Ipsofactoj.com: International Cases  Part 5 Case 7 [CFA]
COURT OF FINAL APPEAL, HKSAR
- vs -
Secretary of Justice
CHIEF JUSTICE LI
MR JUSTICE BOKHARY PJ
MR JUSTICE CHAN PJ
MR JUSTICE RIBEIRO PJ
MR JUSTICE LITTON NPJ
6 NOVEMBER 2003
Chief Justice Li
I agree with the judgment of Mr. Justice Chan PJ.
The Court unanimously allows the appeal and sets aside the conviction and sentence.
Mr. Justice Bokhary PJ
I agree with the judgment of Mr. Justice Chan PJ.
Mr. Justice Chan PJ
The appellant was charged with obtaining access to a computer, namely, the Inland Revenue Department's (IRD) computer system, with a view to dishonest gain for himself or another, contrary to s.161(1)(c) of the Crimes Ordinance, Cap 200. He was acquitted after trial before a magistrate, Ms J M Livesey.
Upon an application by the prosecution pursuant to s.105 of the Magistrates Ordinance, Cap 227, the magistrate stated a case for the opinion of a judge of the Court of First Instance. Beeson J, having heard submissions from the parties, ordered the case to be remitted to the magistrate with a direction that she convict the appellant and pass sentence accordingly.
As directed by the judge, the magistrate subsequently convicted the appellant and fined him $1,000. The appellant appeals to this Court on the ground of substantial and grave injustice.
The facts are not in dispute. Since the end of 1996, the appellant has been employed as an Assistant Assessor of the IRD. As required for the discharge of his duties, he made an Affirmation of Secrecy under s.4(2) of the Inland Revenue Ordinance, Cap 112, stating, among other things, that he would at all times preserve and aid in preserving secrecy with respect to all matters that may come to his knowledge in the performance of his duties under that Ordinance.
For the purpose of gaining access to the IRD's computer system, the appellant was assigned a user identity and a password which he used in the performance of his duties. All staff of the IRD, including the appellant, received regular reminders of the importance of observing the official secrecy provisions.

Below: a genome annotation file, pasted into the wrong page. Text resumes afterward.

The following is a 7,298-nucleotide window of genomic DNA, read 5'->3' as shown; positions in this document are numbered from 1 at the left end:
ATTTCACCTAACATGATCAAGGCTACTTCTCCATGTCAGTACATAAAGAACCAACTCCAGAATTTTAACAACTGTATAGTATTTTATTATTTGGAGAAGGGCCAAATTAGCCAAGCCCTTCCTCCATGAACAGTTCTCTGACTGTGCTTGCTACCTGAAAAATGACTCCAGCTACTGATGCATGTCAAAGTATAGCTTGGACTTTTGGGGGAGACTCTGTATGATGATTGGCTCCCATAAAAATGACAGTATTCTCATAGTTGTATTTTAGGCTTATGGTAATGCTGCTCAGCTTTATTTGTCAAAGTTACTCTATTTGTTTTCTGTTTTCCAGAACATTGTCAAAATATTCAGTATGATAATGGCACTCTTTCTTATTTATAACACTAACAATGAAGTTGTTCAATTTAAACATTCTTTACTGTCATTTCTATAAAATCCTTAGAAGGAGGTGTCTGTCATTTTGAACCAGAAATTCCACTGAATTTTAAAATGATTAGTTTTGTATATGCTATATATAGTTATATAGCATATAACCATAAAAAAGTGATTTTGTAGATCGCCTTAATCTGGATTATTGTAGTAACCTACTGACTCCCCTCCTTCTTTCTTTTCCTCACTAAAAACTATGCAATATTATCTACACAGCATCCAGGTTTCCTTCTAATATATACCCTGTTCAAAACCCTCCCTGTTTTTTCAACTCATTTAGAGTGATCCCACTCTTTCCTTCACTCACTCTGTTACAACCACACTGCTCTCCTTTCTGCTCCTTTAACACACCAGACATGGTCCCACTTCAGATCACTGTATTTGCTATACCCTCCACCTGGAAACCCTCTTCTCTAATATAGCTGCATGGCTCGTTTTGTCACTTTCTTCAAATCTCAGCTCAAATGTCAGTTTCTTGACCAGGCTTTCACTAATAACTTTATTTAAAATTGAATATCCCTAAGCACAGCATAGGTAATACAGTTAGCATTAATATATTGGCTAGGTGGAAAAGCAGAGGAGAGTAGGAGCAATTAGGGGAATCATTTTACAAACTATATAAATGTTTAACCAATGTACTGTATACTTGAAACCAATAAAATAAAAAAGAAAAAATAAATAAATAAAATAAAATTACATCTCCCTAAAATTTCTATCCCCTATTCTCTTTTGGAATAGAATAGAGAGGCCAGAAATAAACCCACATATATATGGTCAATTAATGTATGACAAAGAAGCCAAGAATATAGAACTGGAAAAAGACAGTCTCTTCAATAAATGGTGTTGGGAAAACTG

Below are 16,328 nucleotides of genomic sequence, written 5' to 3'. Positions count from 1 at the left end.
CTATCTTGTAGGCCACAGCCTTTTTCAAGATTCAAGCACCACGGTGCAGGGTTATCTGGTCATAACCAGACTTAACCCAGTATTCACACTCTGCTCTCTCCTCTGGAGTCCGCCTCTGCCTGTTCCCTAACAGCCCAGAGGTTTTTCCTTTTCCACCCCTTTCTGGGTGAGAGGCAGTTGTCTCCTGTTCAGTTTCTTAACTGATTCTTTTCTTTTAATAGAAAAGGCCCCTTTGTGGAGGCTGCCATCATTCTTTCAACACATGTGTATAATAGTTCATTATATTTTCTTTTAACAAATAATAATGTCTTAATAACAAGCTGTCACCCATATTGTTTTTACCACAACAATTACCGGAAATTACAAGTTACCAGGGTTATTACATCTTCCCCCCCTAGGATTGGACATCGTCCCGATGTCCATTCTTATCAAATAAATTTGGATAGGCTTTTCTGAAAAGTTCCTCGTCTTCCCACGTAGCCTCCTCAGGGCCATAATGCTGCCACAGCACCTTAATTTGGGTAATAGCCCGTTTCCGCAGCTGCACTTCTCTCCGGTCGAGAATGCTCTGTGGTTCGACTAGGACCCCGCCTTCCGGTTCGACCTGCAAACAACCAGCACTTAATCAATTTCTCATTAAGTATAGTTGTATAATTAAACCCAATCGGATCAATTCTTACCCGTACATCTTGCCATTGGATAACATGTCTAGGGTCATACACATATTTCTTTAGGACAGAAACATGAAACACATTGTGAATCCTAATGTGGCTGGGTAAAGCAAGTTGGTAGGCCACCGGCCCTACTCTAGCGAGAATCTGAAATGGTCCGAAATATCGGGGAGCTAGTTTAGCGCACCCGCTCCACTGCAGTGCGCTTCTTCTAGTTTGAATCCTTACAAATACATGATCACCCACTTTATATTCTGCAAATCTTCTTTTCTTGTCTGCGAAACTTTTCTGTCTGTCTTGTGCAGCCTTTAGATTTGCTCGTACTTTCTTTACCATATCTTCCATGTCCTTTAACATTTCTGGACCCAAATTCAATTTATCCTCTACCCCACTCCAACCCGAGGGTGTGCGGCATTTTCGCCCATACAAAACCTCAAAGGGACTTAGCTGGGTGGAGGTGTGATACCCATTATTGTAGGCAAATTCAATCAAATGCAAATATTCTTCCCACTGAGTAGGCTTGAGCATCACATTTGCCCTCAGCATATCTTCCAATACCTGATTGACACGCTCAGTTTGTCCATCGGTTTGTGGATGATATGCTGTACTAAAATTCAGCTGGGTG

On 11 July 2000, using his user identity and password, the appellant gained access to the IRD computer system and obtained the identity card number and address of the complainant who was one of his colleagues and whose record as a taxpayer was kept in that system. He had no business in handling the complainant's tax matters and he obtained such information without the authority of the IRD or the complainant's consent.
The appellant then made use of such information in applying for membership of the World Wide Fund for Nature Hong Kong on behalf of the complainant. In the application form, he also included his own name and credit card number to enable payment of the entrance fee and he signed to authorize payment through his credit card. The complainant had not requested the appellant to make the application on her behalf.
THE MAGISTRATE'S DECISION
At the end of the prosecution case, the defence did not make any submission of no case to answer. But after an exchange with counsel for the parties on what was to be considered the dishonest gain in this case, the magistrate ruled there was a case to answer. Thereafter the appellant decided not to give or call any evidence. After hearing final submissions from the parties, the magistrate dismissed the charge and acquitted the appellant.
The magistrate's reasons for acquitting the appellant were set out in the Stated Case as follows:
THE JUDGE'S DECISION
In the Stated Case, the magistrate posed the following question of law for the opinion of the Court of First Instance :
Did I err in law in finding that it was a mere unauthorized access to the IRD computer, and it could not be regarded as dishonest when applying the principle in R v Ghosh.
In answering that question, the judge applied the two-stage test as stated by Lord Lane CJ in R v Ghosh  1 QB 1053, to the facts of this case and came to the following conclusion: "I am satisfied that there was dishonesty established according to both limbs of the Ghosh test and am satisfied that the question posed by the Magistrate must be answered in the affirmative." As mentioned earlier, the judge remitted the case to the magistrate with a direction that she convict the appellant and impose such sentence as appears appropriate given all the circumstances.
THE ARGUMENTS BEFORE THIS COURT
Section 161(1)(c) of the Crimes Ordinance with which the appellant was charged provides:
Any person who obtains access to a computer -
whether on the same occasion as he obtains such access or on any future occasion, commits an offence ....